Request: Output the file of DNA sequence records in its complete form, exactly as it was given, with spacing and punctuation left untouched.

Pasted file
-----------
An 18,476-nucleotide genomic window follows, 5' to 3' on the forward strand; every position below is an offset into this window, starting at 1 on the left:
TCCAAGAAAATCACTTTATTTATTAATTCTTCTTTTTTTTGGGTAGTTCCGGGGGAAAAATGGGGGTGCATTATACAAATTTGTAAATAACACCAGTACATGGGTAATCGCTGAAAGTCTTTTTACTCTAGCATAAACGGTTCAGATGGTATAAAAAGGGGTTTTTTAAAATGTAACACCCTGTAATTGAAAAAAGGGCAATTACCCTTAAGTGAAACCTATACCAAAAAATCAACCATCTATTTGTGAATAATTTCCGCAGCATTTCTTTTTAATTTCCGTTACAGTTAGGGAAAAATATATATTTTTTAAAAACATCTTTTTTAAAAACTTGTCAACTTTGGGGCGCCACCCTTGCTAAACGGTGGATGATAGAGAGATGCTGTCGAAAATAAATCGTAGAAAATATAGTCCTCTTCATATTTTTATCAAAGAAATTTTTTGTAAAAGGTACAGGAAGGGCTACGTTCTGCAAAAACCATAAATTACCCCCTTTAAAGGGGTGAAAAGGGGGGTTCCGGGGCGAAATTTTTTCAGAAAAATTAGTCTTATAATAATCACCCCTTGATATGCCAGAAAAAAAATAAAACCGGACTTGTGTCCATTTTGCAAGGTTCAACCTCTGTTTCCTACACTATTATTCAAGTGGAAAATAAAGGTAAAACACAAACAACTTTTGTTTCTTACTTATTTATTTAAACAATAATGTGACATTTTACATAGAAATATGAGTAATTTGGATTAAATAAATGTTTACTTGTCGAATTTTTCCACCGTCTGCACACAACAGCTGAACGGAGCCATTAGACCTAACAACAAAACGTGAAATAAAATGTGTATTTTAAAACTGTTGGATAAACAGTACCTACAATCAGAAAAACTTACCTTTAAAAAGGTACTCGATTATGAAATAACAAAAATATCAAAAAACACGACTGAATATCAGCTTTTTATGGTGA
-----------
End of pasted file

An 18,476-nucleotide genomic window follows, 5' to 3' on the forward strand; every position below is an offset into this window, starting at 1 on the left:
TCCAAGAAAATCACTTTATTTATTAATTCTTCTTTTTTTTGGGTAGTTCCGGGGGAAAAATGGGGGTGCATTATACAAATTTGTAAATAACACCAGTACATGGGTAATCGCTGAAAGTCTTTTTACTCTAGCATAAACGGTTCAGATGGTATAAAAAGGGGTTTTTTAAAATGTAACACCCTGTAATTGAAAAAAGGGCAATTACCCTTAAGTGAAACCTATACCAAAAAATCAACCATCTATTTGTGAATAATTTCCGCAGCATTTCTTTTTAATTTCCGTTACAGTTAGGGAAAAATATATATTTTTTAAAAACATCTTTTTTAAAAACTTGTCAACTTTGGGGCGCCACCCTTGCTAAACGGTGGATGATAGAGAGATGCTGTCGAAAATAAATCGTAGAAAATATAGTCCTCTTCATATTTTTATCAAAGAAATTTTTTGTAAAAGGTACAGGAAGGGCTACGTTCTGCAAAAACCATAAATTACCCCCTTTAAAGGGGTGAAAAGGGGGGTTCCGGGGCGAAATTTTTTCAGAAAAATTAGTCTTATAATAATCACCCCTTGATATGCCAGAAAAAAAATAAAACCGGACTTGTGTCCATTTTGCAAGGTTCAACCTCTGTTTCCTACACTATTATTCAAGTGGAAAATAAAGGTAAAACACAAACAACTTTTGTTTCTTACTTATTTATTTAAACAATAATGTGACATTTTACATAGAAATATGAGTAATTTGGATTAAATAAATGTTTACTTGTCGAATTTTTCCACCGTCTGCACACAACAGCTGAACGGAGCCATTAGACCTAACAACAAAACGTGAAATAAAATGTGTATTTTAAAACTGTTGGATAAACAGTACCTACAATCAGAAAAACTTACCTTTAAAAAGGTACTCGATTATGAAATAACAAAAATATCAAAAAACACGACTGAATATCAGCTTTTTATGGTGA